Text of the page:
At this point in my collecting, my dad and I were still kind of sharing a DC Direct collection, so we’d usually split any given assortment of figures.  When Series 2 was released, we got a full set, but Hawkman wasn’t one of the two I got out of that.  I wound up getting one of my own later down the line, under the same circumstances as the Flash figure I looked at earlier this month.  I actually do quite like this figure, even if Hawkman himself has never really been one of my favorites.

#2720: Bat-Tech Batman & The Joker



So, did you guys here about that exciting new DC-related thing that dropped last week?  It was pretty big.  It had Batman and Joker, and some others as well from what I hear.  Lot of time in the making.  I am, of course, referring to the latest assortment of Spin Master’s Batman: The Caped Crusader, dubbed “Bat-Tech,” which gives us some new, teched-out variants of the main players.  What else could I possibly be talking about?  Amongst these teched-out variants are, unsurprisingly, Batman and Joker, who are sort of headlining this whole thing.  I’ll be taking a look at the two of them today!


Bat-Tech Batman and Joker are both part of fifth series of Spin Master’s The Caped Crusader line, which is the first official assortment of 2021.  The two of them both key into the whole “Bat-Tech” theme of this assortment, and the whole line has been slightly rebranded, with a new packaging set-up.  They’ve kept the same general look and feel, including the blind boxed accessories, but the whole thing is slightly more refined, and just generally different.

There are three different Batmen in the main assortment, but this one’s the one that officially carries the “Bat-Tech” name, and is really the one that most clearly evokes that wacky variant feel.  This particular Batman design doesn’t really have any direct ties to the comics that I know of, but instead does sort of a Tron-esque tech suit thing, which is mostly black, with some bright blue mixed in.  I dig it.  I dig it a lot.  The figure stands about 3 3/4 inches tall and he has 17 points of articulation.  I’ve had some issues with stuck joints on some of these guys previously, but I had no such issues for this guy, which I definitely appreciated.  He’s an all-new sculpt, rather than borrowing from one of the previous Batmen.  He’s slightly armored up, but in a different fashion than the two prior armored Batman designs.  This one’s definitely more streamlined, which fits well with the overall design.  Like the other caped figures in the line so far, Batman’s is cloth.  It seems to be a slightly sturdier material than prior capes, and generally hangs a little better than the slightly more paper-like material from previous releases.  He’s still got the hole in it, to keep with the line’s overall playability set-up.  Batman’s paint work is pretty basic and straight forward, but also his strongest asset.  It’s quite eye catching, and the application is generally pretty clean, without any notable slop or bleed over. Batman’s blind packed accessories consist of a winged back pack, an oversized batarang, and what looks to be a grenade launcher of some sort.  Mine are all in a clear blue; I don’t know if they have varied potential colors like prior releases, but the all blue certainly works for me; it looks kind of like they’re hard light constructs or something.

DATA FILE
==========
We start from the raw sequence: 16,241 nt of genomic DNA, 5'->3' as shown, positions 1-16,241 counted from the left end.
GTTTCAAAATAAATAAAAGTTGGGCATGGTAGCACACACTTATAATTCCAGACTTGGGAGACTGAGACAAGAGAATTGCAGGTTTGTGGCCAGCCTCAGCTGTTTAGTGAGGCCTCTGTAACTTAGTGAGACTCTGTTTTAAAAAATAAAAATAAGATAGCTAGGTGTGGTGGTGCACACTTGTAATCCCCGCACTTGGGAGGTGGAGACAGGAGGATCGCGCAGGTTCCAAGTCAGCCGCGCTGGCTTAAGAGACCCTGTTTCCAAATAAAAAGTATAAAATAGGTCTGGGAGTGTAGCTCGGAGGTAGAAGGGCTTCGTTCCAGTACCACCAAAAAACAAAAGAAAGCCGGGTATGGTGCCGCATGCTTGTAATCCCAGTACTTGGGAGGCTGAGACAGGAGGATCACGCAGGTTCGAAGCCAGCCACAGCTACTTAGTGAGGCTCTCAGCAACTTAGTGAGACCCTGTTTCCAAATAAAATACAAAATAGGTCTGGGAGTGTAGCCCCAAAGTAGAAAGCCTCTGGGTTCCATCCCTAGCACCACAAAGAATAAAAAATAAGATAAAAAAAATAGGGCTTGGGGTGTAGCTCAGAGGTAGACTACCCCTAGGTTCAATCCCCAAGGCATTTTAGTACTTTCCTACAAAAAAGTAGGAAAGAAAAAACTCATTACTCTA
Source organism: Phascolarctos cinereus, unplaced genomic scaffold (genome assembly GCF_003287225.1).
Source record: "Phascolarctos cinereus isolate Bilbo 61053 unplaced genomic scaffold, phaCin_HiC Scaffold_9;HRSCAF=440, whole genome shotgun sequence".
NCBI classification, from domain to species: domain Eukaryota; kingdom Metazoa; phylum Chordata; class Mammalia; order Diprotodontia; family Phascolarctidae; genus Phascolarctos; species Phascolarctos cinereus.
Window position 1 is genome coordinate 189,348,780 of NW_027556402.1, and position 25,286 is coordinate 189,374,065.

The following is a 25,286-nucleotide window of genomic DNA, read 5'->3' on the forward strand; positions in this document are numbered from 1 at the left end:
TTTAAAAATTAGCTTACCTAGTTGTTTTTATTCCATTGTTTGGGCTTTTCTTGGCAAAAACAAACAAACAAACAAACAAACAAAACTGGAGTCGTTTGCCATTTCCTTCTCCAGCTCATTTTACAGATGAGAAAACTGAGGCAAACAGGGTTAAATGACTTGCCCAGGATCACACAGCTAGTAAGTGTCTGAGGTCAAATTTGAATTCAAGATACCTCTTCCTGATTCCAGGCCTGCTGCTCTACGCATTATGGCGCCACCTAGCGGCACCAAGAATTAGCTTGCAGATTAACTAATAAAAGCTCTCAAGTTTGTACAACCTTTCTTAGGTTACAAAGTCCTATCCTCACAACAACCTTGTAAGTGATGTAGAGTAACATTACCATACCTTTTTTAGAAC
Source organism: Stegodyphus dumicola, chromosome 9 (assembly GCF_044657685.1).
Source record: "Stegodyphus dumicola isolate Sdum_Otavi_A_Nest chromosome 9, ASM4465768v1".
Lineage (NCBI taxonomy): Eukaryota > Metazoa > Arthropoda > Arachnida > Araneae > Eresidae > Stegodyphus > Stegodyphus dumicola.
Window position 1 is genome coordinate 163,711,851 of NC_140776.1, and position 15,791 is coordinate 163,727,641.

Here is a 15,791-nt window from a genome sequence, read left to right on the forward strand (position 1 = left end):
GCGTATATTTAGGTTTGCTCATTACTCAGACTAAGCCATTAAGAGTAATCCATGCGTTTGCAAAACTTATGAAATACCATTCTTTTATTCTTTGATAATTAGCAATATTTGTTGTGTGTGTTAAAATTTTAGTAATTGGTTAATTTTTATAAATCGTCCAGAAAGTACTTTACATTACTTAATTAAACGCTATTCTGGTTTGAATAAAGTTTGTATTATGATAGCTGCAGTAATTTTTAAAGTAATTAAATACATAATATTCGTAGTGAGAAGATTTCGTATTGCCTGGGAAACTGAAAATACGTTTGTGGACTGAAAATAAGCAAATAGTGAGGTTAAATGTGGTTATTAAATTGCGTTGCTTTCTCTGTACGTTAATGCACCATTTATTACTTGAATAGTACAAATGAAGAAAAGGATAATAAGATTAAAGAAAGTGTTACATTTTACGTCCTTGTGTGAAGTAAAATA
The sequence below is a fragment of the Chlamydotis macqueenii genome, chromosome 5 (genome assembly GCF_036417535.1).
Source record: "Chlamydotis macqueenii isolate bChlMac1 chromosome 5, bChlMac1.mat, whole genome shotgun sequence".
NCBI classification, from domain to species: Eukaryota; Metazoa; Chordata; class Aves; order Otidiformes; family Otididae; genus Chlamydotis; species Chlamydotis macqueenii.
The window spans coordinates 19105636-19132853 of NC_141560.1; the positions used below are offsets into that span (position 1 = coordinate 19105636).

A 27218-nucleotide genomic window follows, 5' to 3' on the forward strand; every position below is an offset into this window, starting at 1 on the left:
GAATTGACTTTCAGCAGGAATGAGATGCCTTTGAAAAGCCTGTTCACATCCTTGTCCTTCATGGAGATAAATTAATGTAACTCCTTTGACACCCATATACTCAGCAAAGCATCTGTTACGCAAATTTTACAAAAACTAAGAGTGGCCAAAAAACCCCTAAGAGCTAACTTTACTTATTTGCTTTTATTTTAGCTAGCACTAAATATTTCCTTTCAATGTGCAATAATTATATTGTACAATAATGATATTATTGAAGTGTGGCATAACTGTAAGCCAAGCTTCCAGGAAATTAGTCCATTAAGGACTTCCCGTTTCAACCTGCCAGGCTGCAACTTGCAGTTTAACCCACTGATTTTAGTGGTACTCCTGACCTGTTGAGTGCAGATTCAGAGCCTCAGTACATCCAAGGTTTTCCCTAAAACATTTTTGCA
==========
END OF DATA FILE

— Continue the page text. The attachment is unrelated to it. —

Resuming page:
Joker has been a consistent fixture of the Caped Crusader line so far, turning up in just about every assortment.  It makes sense, him being Joker and all.  Like Batman, he gets wacky-variant-ized here, taking the classic Joker design of earlier figures, and sort of disheveling it a bit.  He’s 3 3/4 inches tall with 17 points of articulation, and like with Batman, I had no issues with stuck joints this time around.  Joker’s sculpt is a mostly new offering, although he does make use of the head from the prior Joker.  It’s sensible from a consistency stand point, so I can’t really knock it.  This Joker sculpt takes the prior, more classic and clean Joker, and sort of makes him look like he’s been in the midst of the action, picking things up as he goes.  He’s ditched his tie, and lost one of his shoes, replacing it with a stray boot.  He’s also added a few straps of pouches, as well as adding his own utility belt.  It’s a cool, sort of wasteland-looking Joker design, and definitely a lot of fun.  His paint work mostly keeps with the classic Joker color scheme, with the added details getting their own paint work…for the most part.  One of the straps goes unpainted, but the others are good to go.  The application gets a little fuzzy on a few of the edges, but generally looks pretty solid.  Joker’s secret weapons are a boxing-glove arm attachment (which is totally getting used with my GL figure), a laughing fish, and a little wind up chattering teeth bomb.  They’re all in a clear green, which makes a nice contrast for the blue with Batman, and I love how they’re all so well tied to the character.